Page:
Density Gradient Centrifugation - 1st Edition - ISBN: 9780720442212, 9780080858753

Density Gradient Centrifugation, Volume 6

1st Edition

Serial Editors: T. S. Work E. Work
eBook ISBN: 9780080858753
Imprint: North Holland
Published Date: 1st January 1978
Page Count: 533
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Table of Contents

Editors’ preface

Part I R. Hinton and M. Dobrota Density Gradient Centrifugation

Density Gradient Centrifugation

Chapter 1: Introduction to zonal centrifugation

1.1. The first applications of centrifugation in biology

1.2. Centrifugal techniques

1.3. The development of centrifuges and rotors

1.4. Uses and limitations of centrifugal techniques

1.5. Design of a centrifuge laboratory

1.6. Safety of centrifuges

1.7. Care of rotors

1.8. Guarantees on rotors

Chapter 2: Theoretical aspects of centrifugal separations

2.1. Theory of rate-zonal separations

2.2. Theory of isopycnic banding

2.3. Effects of density gradient solutes on subcellular structures

Chapter 3: Conditions for a centrifugal separation

3.1. Choice of approach

3.2. Choice of rotor

3.3. Density gradient solutes

3.4. Choice of gradient

Chapter 4: Centrifugation in conventional rotors

4.1. Rate-zonal centrifugation

4.2. Isopycnic zonal centrifugation

Chapter 5: Centrifugation in zonal rotors

5.2 Conventional, non-reorienting zonal rotors

5.2 Reorienting zonal rotors

Chapter 6: Assay of fractions separated by density gradient centrifugation

6.1. Enzyme and chemical assays on fractions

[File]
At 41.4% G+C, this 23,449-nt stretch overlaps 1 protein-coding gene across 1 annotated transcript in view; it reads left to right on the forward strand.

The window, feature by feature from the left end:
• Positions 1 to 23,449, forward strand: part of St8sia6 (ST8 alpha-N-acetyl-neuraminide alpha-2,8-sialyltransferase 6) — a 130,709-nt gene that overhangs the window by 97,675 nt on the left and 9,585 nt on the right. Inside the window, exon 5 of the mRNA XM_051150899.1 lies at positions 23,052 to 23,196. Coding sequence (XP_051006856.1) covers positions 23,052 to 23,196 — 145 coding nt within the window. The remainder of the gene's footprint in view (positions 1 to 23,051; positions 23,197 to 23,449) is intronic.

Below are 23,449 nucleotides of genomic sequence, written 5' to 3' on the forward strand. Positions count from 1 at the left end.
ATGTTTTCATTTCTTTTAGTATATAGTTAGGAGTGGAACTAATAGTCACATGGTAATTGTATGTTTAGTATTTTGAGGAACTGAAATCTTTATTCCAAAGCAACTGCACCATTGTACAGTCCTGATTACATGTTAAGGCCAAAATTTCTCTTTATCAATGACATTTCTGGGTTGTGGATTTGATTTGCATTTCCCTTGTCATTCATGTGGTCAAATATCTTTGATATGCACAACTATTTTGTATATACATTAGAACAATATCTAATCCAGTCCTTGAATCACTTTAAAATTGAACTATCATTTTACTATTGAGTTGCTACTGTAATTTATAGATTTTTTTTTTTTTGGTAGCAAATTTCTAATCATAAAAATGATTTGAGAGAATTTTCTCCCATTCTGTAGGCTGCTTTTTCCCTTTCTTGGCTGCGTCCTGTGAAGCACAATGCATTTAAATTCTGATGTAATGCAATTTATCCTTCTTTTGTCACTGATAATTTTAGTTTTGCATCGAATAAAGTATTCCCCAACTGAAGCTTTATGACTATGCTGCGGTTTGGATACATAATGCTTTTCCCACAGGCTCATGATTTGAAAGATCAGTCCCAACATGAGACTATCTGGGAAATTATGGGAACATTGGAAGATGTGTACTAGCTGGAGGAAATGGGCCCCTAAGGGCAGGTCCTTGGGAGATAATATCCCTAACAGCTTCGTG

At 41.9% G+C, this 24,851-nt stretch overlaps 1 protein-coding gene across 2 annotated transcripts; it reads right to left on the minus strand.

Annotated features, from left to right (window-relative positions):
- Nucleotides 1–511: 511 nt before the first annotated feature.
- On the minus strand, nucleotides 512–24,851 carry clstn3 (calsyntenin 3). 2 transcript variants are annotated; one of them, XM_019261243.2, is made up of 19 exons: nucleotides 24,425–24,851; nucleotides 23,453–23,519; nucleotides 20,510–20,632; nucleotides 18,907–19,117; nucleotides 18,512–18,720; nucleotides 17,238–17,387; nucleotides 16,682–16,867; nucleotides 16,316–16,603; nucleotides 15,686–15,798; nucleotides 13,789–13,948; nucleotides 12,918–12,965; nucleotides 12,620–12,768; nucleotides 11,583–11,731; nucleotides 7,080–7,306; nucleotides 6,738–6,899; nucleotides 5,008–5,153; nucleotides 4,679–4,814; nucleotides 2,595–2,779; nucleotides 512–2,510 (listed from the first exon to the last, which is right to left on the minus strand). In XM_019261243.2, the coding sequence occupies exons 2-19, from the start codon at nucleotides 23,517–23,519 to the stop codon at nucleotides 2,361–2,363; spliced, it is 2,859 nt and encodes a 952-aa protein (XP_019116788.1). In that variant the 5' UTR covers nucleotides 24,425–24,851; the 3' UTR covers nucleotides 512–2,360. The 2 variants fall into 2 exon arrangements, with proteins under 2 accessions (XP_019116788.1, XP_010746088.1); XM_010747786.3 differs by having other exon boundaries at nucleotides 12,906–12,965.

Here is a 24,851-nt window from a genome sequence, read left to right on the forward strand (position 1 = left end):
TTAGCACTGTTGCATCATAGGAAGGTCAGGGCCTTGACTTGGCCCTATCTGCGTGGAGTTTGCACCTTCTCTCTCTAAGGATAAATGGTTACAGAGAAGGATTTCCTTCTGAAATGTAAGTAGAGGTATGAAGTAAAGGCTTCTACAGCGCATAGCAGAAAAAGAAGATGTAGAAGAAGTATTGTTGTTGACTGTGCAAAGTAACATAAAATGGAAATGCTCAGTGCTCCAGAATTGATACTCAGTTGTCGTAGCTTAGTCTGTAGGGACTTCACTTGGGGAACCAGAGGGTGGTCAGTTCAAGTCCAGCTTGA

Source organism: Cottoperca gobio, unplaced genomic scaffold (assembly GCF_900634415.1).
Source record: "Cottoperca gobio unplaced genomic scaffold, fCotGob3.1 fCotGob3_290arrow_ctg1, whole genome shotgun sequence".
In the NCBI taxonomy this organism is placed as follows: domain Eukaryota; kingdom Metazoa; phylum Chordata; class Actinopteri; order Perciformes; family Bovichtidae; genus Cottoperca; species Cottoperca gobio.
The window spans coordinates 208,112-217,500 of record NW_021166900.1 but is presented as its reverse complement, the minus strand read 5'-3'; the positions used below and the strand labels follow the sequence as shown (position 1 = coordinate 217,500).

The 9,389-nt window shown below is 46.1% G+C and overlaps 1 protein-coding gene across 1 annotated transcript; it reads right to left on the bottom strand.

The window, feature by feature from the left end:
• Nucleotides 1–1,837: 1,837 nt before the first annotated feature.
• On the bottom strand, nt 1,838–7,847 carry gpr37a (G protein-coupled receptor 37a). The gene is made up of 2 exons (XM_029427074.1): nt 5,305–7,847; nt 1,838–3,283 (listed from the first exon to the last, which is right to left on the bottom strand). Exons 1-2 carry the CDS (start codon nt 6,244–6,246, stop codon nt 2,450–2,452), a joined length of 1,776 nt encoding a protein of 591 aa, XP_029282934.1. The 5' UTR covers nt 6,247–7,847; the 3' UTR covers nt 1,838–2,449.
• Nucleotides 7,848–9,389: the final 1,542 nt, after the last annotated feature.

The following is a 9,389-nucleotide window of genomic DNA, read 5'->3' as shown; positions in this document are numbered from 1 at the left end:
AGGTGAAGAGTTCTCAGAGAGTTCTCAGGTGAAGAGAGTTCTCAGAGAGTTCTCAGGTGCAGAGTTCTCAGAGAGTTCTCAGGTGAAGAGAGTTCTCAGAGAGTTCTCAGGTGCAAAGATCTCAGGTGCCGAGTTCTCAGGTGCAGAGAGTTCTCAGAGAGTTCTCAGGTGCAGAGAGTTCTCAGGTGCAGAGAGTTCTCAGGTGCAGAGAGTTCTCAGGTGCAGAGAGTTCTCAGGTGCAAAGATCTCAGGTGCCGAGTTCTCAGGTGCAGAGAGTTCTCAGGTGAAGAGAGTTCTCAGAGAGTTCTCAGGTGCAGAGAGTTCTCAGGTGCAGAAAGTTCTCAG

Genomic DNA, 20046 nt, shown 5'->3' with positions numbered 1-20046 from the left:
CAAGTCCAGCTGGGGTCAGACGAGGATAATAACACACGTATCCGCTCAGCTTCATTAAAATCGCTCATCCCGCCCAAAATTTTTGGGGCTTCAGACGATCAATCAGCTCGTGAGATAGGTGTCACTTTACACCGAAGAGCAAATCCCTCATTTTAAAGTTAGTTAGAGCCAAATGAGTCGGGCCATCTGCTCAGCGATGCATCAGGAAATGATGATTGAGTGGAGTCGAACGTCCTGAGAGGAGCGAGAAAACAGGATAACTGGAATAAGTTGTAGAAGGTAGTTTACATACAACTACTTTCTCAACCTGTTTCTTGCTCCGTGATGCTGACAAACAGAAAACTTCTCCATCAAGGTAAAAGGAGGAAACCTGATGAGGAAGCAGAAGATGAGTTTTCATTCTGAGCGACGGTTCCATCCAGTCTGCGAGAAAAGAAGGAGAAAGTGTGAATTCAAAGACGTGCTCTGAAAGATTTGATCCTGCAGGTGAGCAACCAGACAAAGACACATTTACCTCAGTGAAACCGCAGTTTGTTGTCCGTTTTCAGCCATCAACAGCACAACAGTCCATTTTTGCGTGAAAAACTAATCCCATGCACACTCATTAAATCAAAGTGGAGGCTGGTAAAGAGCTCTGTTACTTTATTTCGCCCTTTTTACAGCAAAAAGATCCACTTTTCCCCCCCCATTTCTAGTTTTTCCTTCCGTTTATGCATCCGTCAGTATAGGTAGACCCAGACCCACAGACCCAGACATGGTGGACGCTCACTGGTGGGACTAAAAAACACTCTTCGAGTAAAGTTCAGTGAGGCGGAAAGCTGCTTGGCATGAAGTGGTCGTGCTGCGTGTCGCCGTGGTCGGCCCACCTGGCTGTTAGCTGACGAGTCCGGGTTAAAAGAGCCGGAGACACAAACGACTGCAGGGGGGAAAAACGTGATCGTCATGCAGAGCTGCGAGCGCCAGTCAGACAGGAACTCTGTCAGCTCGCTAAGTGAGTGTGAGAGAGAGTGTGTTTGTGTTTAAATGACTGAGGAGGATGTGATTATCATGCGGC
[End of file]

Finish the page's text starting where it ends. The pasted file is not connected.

6.2. Electron microscopic examination of fractions

6.3. Assessment of results from density gradient separations

6.4. Calculation of sedimentation coefficients

Chapter 7: Applications of density gradient centrifugation

7.1. Separation of living cells

7.2. Separation of cell organelles from mammalian tissues

7.3. Separation of subcellular structures from plant cells

7.4. Separation of subcellular components from unicellular organisms

7.5. Fractionation of macromolecules

7.6. Other applications of density gradient centrifugation in biochemistry

7.7. Other applications of density gradient centrifugation

Chapter 8: Artefacts arising during centrifugal separations

8.1. Damage to particles during centrifugation

8.2. Factors affecting the accuracy of assays performed on fractions from density gradients

8.3. Uncertainties in estimates of particle density and sedimentation coefficient

Chapter 9: Future prospects for density gradient centrifugation

9.1. Centrifuge design

9.2. Developments in centrifuge rotors

9.3. Developments in ancillary systems

9.4. Uses of centrifugal methods

Note added in proof



Appendix I

Appendix II

Appendix III

Appendix IV


Subject index

Part II T. Chard An Introduction to Radioimmunoassay and Related Techniques

An Introduction to Radioimmunoassay and Related Techniques

List of abbreviations

Chapter 1: The background to radioimmunoassay

1.1. Introduction

1.2. Terminology

1.3. Early development of radioimmunoassay

1.4. Basic principles of binding assays

1.5. Binder dilution curves and standard curves

1.6. Methods of plotting the standard curve

1.7. The importance of K value

1.8. The measurement of K value

1.9. A model system for binding assays

1.10. Some implications of the model system